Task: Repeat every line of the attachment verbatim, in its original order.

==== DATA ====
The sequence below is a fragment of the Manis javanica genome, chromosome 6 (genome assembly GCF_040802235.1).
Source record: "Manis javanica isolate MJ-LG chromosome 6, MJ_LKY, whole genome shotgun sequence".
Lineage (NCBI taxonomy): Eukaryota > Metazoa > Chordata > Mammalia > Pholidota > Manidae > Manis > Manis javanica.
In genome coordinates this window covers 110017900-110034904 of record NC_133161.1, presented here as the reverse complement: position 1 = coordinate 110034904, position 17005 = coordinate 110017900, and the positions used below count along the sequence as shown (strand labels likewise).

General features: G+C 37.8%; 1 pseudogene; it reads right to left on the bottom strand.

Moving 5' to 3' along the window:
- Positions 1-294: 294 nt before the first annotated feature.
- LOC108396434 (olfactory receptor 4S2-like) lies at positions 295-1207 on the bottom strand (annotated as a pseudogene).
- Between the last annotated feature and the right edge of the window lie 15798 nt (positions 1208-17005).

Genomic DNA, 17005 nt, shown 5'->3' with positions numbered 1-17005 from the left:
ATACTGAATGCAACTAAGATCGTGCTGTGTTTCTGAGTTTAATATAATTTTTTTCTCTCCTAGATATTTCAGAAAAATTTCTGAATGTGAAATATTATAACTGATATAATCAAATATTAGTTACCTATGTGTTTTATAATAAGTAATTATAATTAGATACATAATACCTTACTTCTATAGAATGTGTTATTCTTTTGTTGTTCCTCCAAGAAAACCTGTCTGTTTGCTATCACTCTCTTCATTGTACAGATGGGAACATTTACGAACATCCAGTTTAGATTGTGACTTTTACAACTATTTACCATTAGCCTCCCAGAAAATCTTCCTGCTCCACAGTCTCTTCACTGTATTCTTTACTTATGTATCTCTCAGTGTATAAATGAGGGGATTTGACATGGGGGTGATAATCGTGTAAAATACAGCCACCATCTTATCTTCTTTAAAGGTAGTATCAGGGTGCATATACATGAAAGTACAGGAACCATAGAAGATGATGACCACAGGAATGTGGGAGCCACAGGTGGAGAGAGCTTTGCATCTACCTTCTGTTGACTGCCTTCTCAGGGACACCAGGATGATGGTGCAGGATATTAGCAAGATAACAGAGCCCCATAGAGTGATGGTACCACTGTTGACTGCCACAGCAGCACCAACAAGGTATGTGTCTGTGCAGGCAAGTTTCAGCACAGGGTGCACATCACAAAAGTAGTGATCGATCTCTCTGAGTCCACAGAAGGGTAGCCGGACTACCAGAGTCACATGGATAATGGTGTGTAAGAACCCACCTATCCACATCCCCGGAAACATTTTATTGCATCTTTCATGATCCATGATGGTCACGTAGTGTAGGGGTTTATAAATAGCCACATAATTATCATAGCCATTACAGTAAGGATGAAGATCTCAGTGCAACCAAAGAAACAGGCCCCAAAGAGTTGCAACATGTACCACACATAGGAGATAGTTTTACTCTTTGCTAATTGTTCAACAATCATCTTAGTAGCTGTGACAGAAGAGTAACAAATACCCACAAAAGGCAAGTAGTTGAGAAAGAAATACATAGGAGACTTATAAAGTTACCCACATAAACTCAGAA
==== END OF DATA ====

The sequence below is a fragment of the Manis javanica genome, chromosome 6 (genome assembly GCF_040802235.1).
Source record: "Manis javanica isolate MJ-LG chromosome 6, MJ_LKY, whole genome shotgun sequence".
Lineage (NCBI taxonomy): Eukaryota > Metazoa > Chordata > Mammalia > Pholidota > Manidae > Manis > Manis javanica.
In genome coordinates this window covers 110017900-110034904 of record NC_133161.1, presented here as the reverse complement: position 1 = coordinate 110034904, position 17005 = coordinate 110017900, and the positions used below count along the sequence as shown (strand labels likewise).

General features: G+C 37.8%; 1 pseudogene; it reads right to left on the bottom strand.

Moving 5' to 3' along the window:
- Positions 1-294: 294 nt before the first annotated feature.
- LOC108396434 (olfactory receptor 4S2-like) lies at positions 295-1207 on the bottom strand (annotated as a pseudogene).
- Between the last annotated feature and the right edge of the window lie 15798 nt (positions 1208-17005).

Genomic DNA, 17005 nt, shown 5'->3' with positions numbered 1-17005 from the left:
ATACTGAATGCAACTAAGATCGTGCTGTGTTTCTGAGTTTAATATAATTTTTTTCTCTCCTAGATATTTCAGAAAAATTTCTGAATGTGAAATATTATAACTGATATAATCAAATATTAGTTACCTATGTGTTTTATAATAAGTAATTATAATTAGATACATAATACCTTACTTCTATAGAATGTGTTATTCTTTTGTTGTTCCTCCAAGAAAACCTGTCTGTTTGCTATCACTCTCTTCATTGTACAGATGGGAACATTTACGAACATCCAGTTTAGATTGTGACTTTTACAACTATTTACCATTAGCCTCCCAGAAAATCTTCCTGCTCCACAGTCTCTTCACTGTATTCTTTACTTATGTATCTCTCAGTGTATAAATGAGGGGATTTGACATGGGGGTGATAATCGTGTAAAATACAGCCACCATCTTATCTTCTTTAAAGGTAGTATCAGGGTGCATATACATGAAAGTACAGGAACCATAGAAGATGATGACCACAGGAATGTGGGAGCCACAGGTGGAGAGAGCTTTGCATCTACCTTCTGTTGACTGCCTTCTCAGGGACACCAGGATGATGGTGCAGGATATTAGCAAGATAACAGAGCCCCATAGAGTGATGGTACCACTGTTGACTGCCACAGCAGCACCAACAAGGTATGTGTCTGTGCAGGCAAGTTTCAGCACAGGGTGCACATCACAAAAGTAGTGATCGATCTCTCTGAGTCCACAGAAGGGTAGCCGGACTACCAGAGTCACATGGATAATGGTGTGTAAGAACCCACCTATCCACATCCCCGGAAACATTTTATTGCATCTTTCATGATCCATGATGGTCACGTAGTGTAGGGGTTTATAAATAGCCACATAATTATCATAGCCATTACAGTAAGGATGAAGATCTCAGTGCAACCAAAGAAACAGGCCCCAAAGAGTTGCAACATGTACCACACATAGGAGATAGTTTTACTCTTTGCTAATTGTTCAACAATCATCTTAGTAGCTGTGACAGAAGAGTAACAAATACCCACAAAAGGCAAGTAGTTGAGAAAGAAATACATAGGAGACTTATAAAGTTACCCACATAAACTCAGAA